Fdisk /mbr and Slaving drive with Win 98


I'm troubleshooting a computer for a friend.  The computer is running Windows 98 and won't boot past the Windows startup page.  The computer can't be booted via safe mode either.  I strongly suspect it's a MBR problem, as scandisk within the Windows set-up exported that there was a data error in FAT sector zero.

I'm planning on booting from a Windows boot disk and using fdisk /mbr.

However, I have some concerns, as I'm not 100% certain there are no drive overlays.  The data on this computer is extremely important for my friend, as they have their only copy of their master's thesis on there, along with many family photos (Yes, pretty insane to not have a backup, but a little late for them now).  What should I watch out for with MBR to ensure that none of the data, or the partitions are destroyed?

I'm thinking of making the drive a slave on another Win 98 machine, so I can transfer the files prior to attempting the fix.  I've never done this before with a drive that is non-bootable and has an operating system already installed on it.  Any issues or special steps which I should be aware of before hooking up the drive (aside from ensuring the jumpers are correct)?


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    I would advise putting the drive as a slave on another computer and reading the data from that. There is no issue if you just want to read data.

fdisk /mbr is an agressive way of cleaning a drive.  It can cause problem, so I would advise this method as a last resort.
AuriclusAuthor Commented:
That's fine.  I'd like to hear from anyone else who has comments on this or knows of a better way to restore a corrupt MBR.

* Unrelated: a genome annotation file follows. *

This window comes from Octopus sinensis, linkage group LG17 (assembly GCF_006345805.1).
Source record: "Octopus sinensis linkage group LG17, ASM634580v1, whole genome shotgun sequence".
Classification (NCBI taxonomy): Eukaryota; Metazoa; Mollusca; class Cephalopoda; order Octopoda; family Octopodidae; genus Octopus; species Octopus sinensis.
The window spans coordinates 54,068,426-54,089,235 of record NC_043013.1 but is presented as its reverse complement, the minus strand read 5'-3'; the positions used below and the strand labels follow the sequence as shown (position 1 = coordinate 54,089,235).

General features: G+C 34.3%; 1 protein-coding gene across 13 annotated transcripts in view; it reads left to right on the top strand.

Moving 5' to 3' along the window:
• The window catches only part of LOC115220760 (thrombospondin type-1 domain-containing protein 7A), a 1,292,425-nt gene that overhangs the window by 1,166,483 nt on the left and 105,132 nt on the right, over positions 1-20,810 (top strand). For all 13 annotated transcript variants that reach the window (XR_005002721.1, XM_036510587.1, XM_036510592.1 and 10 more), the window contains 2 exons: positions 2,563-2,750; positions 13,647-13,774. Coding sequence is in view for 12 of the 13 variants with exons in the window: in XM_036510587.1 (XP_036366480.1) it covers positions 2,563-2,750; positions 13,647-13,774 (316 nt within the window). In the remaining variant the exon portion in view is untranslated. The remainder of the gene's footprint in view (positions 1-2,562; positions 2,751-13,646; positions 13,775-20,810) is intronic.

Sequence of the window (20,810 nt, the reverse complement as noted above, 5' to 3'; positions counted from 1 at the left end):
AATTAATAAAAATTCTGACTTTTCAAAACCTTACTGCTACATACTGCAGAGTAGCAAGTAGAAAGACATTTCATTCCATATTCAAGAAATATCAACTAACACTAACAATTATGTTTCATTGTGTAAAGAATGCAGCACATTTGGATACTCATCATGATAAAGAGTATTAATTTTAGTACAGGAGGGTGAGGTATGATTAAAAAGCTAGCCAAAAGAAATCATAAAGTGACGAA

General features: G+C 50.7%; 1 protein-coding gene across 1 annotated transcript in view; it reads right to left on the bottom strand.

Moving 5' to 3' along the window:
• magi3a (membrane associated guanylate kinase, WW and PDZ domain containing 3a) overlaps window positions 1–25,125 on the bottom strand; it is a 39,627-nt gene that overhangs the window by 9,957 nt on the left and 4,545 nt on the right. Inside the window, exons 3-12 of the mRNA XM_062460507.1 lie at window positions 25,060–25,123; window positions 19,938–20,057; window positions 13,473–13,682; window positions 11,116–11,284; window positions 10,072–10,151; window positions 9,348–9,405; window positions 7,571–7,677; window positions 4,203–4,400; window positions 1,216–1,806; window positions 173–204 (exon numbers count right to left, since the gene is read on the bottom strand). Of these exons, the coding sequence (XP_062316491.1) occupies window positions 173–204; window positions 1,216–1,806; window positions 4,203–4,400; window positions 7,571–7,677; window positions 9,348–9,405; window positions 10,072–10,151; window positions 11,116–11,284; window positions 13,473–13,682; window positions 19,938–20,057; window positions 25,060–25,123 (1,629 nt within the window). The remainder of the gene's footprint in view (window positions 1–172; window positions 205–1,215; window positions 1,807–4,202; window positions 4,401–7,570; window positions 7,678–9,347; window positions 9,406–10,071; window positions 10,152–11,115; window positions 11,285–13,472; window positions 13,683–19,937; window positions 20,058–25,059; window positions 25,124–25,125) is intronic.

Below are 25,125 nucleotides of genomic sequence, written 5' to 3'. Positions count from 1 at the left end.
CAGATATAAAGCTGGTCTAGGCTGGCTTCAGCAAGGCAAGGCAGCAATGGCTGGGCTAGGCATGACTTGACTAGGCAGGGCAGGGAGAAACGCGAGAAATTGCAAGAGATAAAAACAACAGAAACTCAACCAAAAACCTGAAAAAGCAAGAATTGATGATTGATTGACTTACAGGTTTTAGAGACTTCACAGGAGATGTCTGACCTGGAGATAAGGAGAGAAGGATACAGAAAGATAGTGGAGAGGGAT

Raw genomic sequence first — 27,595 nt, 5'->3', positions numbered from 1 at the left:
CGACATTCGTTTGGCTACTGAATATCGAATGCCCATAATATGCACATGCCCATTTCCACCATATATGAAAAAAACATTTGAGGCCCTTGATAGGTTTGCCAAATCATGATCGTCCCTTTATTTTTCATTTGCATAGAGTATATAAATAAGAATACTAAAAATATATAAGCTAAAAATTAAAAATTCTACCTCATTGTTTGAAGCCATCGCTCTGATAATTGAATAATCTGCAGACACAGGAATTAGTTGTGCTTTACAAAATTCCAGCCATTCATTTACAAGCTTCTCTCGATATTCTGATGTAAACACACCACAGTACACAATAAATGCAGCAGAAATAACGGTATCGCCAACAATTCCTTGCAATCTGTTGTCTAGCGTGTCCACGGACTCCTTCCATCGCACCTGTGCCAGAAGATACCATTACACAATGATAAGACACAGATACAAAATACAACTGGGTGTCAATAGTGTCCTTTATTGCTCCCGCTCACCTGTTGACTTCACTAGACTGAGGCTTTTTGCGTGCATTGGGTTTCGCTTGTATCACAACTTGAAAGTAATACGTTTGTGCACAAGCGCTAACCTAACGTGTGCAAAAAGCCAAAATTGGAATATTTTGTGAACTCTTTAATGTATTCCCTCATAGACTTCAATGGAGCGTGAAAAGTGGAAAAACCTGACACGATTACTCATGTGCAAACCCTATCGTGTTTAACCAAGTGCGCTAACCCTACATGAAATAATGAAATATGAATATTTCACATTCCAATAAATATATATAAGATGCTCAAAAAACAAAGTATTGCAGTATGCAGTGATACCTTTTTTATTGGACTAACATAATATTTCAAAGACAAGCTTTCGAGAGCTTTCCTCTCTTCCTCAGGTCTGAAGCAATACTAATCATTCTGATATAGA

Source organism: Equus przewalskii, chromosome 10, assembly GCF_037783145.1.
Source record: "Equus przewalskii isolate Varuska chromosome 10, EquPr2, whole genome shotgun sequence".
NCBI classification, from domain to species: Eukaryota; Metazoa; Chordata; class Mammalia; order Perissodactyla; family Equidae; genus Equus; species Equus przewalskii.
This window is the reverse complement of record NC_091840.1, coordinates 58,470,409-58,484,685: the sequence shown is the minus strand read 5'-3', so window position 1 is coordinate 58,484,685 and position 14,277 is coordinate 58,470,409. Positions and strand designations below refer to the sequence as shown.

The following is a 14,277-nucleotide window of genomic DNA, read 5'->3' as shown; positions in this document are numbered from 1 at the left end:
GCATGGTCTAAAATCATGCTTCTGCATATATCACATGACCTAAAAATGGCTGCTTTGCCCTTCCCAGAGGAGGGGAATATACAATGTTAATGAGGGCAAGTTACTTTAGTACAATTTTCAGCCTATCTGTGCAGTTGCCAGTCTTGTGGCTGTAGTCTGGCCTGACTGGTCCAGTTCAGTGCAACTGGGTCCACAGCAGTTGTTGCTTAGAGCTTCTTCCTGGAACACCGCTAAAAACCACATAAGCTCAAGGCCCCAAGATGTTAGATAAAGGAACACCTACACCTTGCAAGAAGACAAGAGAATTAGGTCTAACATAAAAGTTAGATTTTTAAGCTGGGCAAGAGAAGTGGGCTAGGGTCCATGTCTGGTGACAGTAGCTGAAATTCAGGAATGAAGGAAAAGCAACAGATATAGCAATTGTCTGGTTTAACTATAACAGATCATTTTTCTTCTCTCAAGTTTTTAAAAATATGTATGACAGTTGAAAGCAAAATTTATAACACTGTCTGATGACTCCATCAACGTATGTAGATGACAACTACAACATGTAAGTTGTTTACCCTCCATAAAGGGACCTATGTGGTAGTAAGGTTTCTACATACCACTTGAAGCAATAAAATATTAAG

By the way, this problem occured from the user downloading a windows update from Microsoft (they didn't specify which) and then once they rebooted the computer, they realized it wouldn't boot any more.
Here's an MSKB article that may be of help in determining if your computer uses a drive overlay:

How to Tell If Drive Overlay Program Is Installed in Windows

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I also do not trust the often given advice of using fdisk /mbr.  Here's a page I found with some good arguments against it:

AuriclusAuthor Commented:
Thanks for your comments, LeeTutor.  The both links are interesting, especially the knowledge base article.

However, the question remains, if I do not use fdisk /mbr to fix the corrupted boot record, then how else am I going about it?  I plan to back-up the data first by slaving the drive, so there should be no major consequences if it fails, save a reformat and reinstallation of Windows.
Well, if you plan to backup the data by slaving the drive, then there is no reason not to try fdisk /mbr afterwards, for despite the reservations published in the article I gave the link for, it does sometimes work.
If your is truly interested in recovering their "master's thesis" and
"family photos" then you should not experiment with their computer.

Nobody has even mentioned trying to read the drive by booting
from a boot disk. If your friend's data is important then you'd